If this doesn't work or isn't possible and the reference is causing significant harm to your career, consider seeking legal advice to understand your rights and options. An employment lawyer can advise whether you have a claim for defamation, negligence, or breach of contract depending on the contents of the reference and how it has impacted your job prospects.

What's the difference between a bad reference and a defamatory reference?

A bad reference and a defamatory reference are quite different in their implications and potential consequences.

A reference might be considered bad but not unlawful if it is factually accurate but highlights negative aspects of your work history or performance. For example, it might say that you missed targets or were regularly absent.

On the other hand, a reference becomes defamatory if it contains false information that harms your reputation or prospects.

If you suspect a reference is defamatory, you might consider legal advice to explore the possibility of a defamation claim.

Can you lose a job offer because of a bad reference?

If a reference provides information that significantly undermines your suitability for a job, it can lead an employer to reconsider a job offer.

In practice, however, how a reference affects a job offer can vary. Some employers might put more stock into a negative reference if it raises serious concerns about your ability to perform in the new role, while others might take it as one part of a broader evaluation alongside the interview, skills tests, and other references.

If you're concerned about what might be said in your references, it's a good idea to discuss this with your referees ahead of time or choose referees who will provide a balanced and fair perspective.

Alternatively, if you know there are potential issues, being upfront with prospective employers can mitigate the impact of a bad reference.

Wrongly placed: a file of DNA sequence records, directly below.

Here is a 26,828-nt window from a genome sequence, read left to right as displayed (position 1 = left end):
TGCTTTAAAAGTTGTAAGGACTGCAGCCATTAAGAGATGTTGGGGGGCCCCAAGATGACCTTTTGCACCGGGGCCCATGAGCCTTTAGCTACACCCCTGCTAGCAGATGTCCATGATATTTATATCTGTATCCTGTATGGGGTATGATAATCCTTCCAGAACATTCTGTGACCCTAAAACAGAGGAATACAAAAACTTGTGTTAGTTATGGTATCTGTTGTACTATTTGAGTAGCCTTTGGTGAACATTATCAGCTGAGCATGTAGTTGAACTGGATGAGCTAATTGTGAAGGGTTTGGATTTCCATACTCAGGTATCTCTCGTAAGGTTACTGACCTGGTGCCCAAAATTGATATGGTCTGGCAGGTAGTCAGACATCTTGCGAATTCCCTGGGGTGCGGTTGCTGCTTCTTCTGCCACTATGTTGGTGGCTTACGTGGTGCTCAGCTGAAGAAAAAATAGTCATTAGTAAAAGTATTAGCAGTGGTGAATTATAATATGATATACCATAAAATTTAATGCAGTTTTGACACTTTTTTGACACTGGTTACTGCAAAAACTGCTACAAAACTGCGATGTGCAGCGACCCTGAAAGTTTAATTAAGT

Can a reference say you got fired?

A reference can legally say that you were fired, as long as it's true and the wording used is factual and fair.

Does an employer have to disclose a disciplinary in a reference?

An employer is not legally required to disclose a disciplinary in a reference, but they can choose to do so if they believe it's relevant to the role the employee is applying for.

If an employer does choose to mention a disciplinary action, they must make sure the information is presented in a way that fairly reflects the circumstances and outcomes.

Conclusion

While employers aren't legally required to provide a reference, except in certain conditions and sectors, when they do, it must be honest and accurate.

If you ever find yourself uncertain about the fairness or accuracy of a reference or need guidance on how to address issues arising from one, professional advice can be a beneficial first step.

For personalised advice and support on employment matters, our network of expert employment lawyers is ready to help. Contact us for a free case evaluation today.